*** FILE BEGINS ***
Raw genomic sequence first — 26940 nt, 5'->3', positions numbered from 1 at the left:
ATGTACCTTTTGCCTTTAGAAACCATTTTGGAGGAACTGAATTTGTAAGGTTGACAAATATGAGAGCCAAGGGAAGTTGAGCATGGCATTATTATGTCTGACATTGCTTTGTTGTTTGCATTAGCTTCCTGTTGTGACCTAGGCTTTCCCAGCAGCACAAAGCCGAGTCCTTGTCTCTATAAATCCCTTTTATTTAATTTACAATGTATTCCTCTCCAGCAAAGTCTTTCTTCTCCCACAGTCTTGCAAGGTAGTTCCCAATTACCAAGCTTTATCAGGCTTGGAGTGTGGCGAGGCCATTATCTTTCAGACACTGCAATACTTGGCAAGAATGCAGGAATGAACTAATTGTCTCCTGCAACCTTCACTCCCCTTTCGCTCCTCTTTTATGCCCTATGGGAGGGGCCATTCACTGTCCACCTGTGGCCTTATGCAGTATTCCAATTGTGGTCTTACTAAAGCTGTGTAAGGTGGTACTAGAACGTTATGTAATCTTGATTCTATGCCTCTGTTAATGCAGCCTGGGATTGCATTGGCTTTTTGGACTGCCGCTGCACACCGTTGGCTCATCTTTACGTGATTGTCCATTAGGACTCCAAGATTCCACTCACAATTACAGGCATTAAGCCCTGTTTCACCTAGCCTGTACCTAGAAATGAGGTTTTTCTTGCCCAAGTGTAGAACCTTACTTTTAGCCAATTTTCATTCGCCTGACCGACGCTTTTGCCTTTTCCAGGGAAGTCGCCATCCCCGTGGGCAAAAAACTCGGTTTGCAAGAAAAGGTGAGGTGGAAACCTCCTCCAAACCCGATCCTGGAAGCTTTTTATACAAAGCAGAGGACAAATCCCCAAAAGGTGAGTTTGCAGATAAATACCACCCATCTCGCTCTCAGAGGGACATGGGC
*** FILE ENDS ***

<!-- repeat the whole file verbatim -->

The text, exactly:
Raw genomic sequence first — 26940 nt, 5'->3', positions numbered from 1 at the left:
ATGTACCTTTTGCCTTTAGAAACCATTTTGGAGGAACTGAATTTGTAAGGTTGACAAATATGAGAGCCAAGGGAAGTTGAGCATGGCATTATTATGTCTGACATTGCTTTGTTGTTTGCATTAGCTTCCTGTTGTGACCTAGGCTTTCCCAGCAGCACAAAGCCGAGTCCTTGTCTCTATAAATCCCTTTTATTTAATTTACAATGTATTCCTCTCCAGCAAAGTCTTTCTTCTCCCACAGTCTTGCAAGGTAGTTCCCAATTACCAAGCTTTATCAGGCTTGGAGTGTGGCGAGGCCATTATCTTTCAGACACTGCAATACTTGGCAAGAATGCAGGAATGAACTAATTGTCTCCTGCAACCTTCACTCCCCTTTCGCTCCTCTTTTATGCCCTATGGGAGGGGCCATTCACTGTCCACCTGTGGCCTTATGCAGTATTCCAATTGTGGTCTTACTAAAGCTGTGTAAGGTGGTACTAGAACGTTATGTAATCTTGATTCTATGCCTCTGTTAATGCAGCCTGGGATTGCATTGGCTTTTTGGACTGCCGCTGCACACCGTTGGCTCATCTTTACGTGATTGTCCATTAGGACTCCAAGATTCCACTCACAATTACAGGCATTAAGCCCTGTTTCACCTAGCCTGTACCTAGAAATGAGGTTTTTCTTGCCCAAGTGTAGAACCTTACTTTTAGCCAATTTTCATTCGCCTGACCGACGCTTTTGCCTTTTCCAGGGAAGTCGCCATCCCCGTGGGCAAAAAACTCGGTTTGCAAGAAAAGGTGAGGTGGAAACCTCCTCCAAACCCGATCCTGGAAGCTTTTTATACAAAGCAGAGGACAAATCCCCAAAAGGTGAGTTTGCAGATAAATACCACCCATCTCGCTCTCAGAGGGACATGGGC